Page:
Sports physicians and physical therapists know that hamstring injuries can be troublesome. If you are treating athletes who depend on running agility and speed and yet repeatedly present weak hamstrings, test their hamstring strength. Even in the non-athlete, recurring hamstring fatigue and pain signals the need for professional assessment. Two major concerns accompany hamstring problems: muscle weakness with pain; and neural weakness, which is not always accompanied by muscle pain. Tests help secure the correct diagnosis.
Test with functional knee bridging. Have the patient lie back on a table, place their affected leg's heel on your shoulder, and position the hip angle at 30 to 45 degrees. Instruct the patient to push downwards on your shoulder and, with only that leg, attempt to lift their hips off the table. Observe the working hamstring's contraction, note any weakness and inquire about any pain. Repeat this test with the patient's knee flexed 45 degrees, and a third time with 90-degree flexion.
Test with resisted knee flexion. Again position your patient on their back, and extend their affected leg along the table. Have him contract his hamstrings to pull their heel towards their butt, while you resist by holding the patient's ankle in place. Weakness and pain during these hamstring contractions signal probable muscle injury; weakness alone signifies probably nerve dysfunction.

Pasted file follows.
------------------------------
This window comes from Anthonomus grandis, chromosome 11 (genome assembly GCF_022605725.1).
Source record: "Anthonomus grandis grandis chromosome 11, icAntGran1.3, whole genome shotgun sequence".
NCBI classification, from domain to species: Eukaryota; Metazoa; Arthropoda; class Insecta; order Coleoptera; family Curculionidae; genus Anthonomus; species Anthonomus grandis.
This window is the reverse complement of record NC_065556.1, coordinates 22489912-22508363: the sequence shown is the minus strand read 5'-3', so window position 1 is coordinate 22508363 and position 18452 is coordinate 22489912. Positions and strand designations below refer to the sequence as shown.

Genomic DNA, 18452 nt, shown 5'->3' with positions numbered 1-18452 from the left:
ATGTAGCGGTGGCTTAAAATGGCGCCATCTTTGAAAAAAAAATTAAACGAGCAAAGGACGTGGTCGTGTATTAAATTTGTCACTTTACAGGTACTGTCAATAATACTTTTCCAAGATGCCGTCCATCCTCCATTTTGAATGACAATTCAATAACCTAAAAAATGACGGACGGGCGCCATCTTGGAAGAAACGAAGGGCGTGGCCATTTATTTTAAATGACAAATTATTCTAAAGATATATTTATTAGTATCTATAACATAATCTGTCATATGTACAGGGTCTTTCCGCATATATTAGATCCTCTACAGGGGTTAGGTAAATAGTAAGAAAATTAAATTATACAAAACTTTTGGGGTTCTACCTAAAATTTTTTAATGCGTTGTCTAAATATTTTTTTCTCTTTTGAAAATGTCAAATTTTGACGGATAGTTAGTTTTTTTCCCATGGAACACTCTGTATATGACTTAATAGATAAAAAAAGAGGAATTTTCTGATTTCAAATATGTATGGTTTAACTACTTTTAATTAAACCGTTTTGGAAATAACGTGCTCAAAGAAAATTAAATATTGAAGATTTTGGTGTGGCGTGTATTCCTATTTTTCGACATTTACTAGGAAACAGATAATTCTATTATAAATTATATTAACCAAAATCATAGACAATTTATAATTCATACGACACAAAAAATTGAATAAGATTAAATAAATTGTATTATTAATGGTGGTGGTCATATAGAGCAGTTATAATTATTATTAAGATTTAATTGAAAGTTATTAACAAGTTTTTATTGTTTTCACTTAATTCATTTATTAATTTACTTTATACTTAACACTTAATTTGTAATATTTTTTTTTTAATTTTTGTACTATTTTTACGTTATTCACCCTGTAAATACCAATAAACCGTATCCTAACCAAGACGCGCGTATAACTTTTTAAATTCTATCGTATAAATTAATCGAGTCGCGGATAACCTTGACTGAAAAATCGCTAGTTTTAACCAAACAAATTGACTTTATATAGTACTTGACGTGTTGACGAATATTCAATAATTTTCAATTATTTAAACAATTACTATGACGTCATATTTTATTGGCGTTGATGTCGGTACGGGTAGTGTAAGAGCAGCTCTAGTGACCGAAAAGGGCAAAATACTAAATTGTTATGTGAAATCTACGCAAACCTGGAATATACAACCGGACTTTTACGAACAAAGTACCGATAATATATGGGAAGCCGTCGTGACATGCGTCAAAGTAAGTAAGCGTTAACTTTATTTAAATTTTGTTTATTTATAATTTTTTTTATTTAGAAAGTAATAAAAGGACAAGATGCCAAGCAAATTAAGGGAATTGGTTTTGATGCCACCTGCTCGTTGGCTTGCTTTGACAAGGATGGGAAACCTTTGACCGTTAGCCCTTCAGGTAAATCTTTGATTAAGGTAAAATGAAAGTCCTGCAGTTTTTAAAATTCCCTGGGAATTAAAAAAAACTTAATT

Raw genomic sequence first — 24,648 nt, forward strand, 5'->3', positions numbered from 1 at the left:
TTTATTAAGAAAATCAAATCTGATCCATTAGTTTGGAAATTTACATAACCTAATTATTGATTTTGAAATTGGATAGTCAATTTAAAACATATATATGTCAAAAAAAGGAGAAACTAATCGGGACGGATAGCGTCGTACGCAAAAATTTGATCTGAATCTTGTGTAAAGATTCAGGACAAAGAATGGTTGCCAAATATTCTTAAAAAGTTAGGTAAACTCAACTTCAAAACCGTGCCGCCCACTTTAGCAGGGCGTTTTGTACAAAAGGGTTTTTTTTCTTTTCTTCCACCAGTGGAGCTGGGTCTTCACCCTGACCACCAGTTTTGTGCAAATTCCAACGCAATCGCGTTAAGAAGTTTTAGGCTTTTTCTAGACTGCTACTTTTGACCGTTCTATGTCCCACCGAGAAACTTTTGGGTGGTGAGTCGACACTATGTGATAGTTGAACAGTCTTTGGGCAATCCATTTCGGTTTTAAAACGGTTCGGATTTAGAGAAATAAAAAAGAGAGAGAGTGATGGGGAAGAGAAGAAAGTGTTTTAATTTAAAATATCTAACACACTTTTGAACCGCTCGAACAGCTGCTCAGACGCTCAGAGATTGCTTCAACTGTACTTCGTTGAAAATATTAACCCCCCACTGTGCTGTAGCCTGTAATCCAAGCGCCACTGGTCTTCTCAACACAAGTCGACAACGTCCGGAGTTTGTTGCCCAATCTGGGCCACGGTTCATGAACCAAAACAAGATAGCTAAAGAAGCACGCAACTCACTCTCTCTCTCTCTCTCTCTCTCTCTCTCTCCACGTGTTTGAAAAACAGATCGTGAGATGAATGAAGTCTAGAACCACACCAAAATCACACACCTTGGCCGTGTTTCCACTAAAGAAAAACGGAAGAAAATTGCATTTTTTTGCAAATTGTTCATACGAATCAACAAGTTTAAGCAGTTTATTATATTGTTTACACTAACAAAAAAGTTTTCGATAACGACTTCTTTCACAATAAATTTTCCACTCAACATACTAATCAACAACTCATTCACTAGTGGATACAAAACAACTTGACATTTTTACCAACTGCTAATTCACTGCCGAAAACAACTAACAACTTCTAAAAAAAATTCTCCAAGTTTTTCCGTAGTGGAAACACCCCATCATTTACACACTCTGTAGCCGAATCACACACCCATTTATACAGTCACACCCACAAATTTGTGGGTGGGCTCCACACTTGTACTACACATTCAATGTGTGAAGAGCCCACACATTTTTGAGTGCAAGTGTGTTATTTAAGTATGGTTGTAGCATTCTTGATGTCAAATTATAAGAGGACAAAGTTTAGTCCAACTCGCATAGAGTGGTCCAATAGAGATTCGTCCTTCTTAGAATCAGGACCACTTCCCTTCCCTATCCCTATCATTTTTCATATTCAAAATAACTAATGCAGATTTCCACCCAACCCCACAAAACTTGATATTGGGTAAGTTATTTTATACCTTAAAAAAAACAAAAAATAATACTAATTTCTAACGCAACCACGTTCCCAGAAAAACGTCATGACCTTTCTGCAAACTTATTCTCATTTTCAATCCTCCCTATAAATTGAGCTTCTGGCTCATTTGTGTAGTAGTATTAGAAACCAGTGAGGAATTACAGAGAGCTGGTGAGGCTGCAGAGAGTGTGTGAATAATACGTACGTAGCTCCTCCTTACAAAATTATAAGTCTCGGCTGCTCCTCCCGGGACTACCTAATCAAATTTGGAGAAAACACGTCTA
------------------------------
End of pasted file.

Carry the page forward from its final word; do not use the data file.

Conduct the slump test. Have the patient slump forward toward the knee of the affected leg. You may carefully assist by helping her pull downwards, but do so with caution and ask the patient how they feel. If, during the stretch, the patient experiences a shooting pain down the back of the leg, the hamstring weakness may be neural rather than muscular.
Palpate the affected muscle. Testing for muscle weakness may require you to manually knead the muscle and feel it for tightness, swelling or tissue irregularities. Physically palpating the hamstrings will help you find weak, loose areas. You might also find places of tension that contribute to adjacent, or referred, weakness.
Test with a straight leg raise. The Sports Injury Clinic dynamically illustrates a straight-leg stretch with the therapist lifting the patient's extended leg. This maneuver can help determine the extent of the hamstring's weakness or injury. If your patient has strong, flexible hamstrings, there will be no pain when you raise their heel upwards. A weak hamstring will not tolerate being raised more than a few inches; the normal range of movement should be 80 to 90 degrees.